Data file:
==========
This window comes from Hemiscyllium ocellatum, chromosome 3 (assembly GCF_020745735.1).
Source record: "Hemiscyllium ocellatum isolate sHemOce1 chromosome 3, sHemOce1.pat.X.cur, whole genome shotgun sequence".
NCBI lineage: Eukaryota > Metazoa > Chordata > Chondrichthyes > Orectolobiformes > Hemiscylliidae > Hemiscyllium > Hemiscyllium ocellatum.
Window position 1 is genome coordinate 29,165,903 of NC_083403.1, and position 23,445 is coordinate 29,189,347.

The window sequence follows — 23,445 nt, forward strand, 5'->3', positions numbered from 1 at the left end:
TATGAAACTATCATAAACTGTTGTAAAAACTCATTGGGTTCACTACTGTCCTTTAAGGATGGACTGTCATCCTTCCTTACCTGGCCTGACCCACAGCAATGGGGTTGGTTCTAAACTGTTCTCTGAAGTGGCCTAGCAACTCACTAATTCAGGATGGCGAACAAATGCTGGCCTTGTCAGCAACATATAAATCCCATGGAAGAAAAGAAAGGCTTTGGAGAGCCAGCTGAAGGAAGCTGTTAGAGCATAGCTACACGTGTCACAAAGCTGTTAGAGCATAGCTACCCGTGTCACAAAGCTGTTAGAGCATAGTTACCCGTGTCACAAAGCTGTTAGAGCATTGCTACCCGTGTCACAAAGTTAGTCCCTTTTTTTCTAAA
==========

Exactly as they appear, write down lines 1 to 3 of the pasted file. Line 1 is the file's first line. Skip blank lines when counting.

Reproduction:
This window comes from Hemiscyllium ocellatum, chromosome 3 (assembly GCF_020745735.1).
Source record: "Hemiscyllium ocellatum isolate sHemOce1 chromosome 3, sHemOce1.pat.X.cur, whole genome shotgun sequence".
NCBI lineage: Eukaryota > Metazoa > Chordata > Chondrichthyes > Orectolobiformes > Hemiscylliidae > Hemiscyllium > Hemiscyllium ocellatum.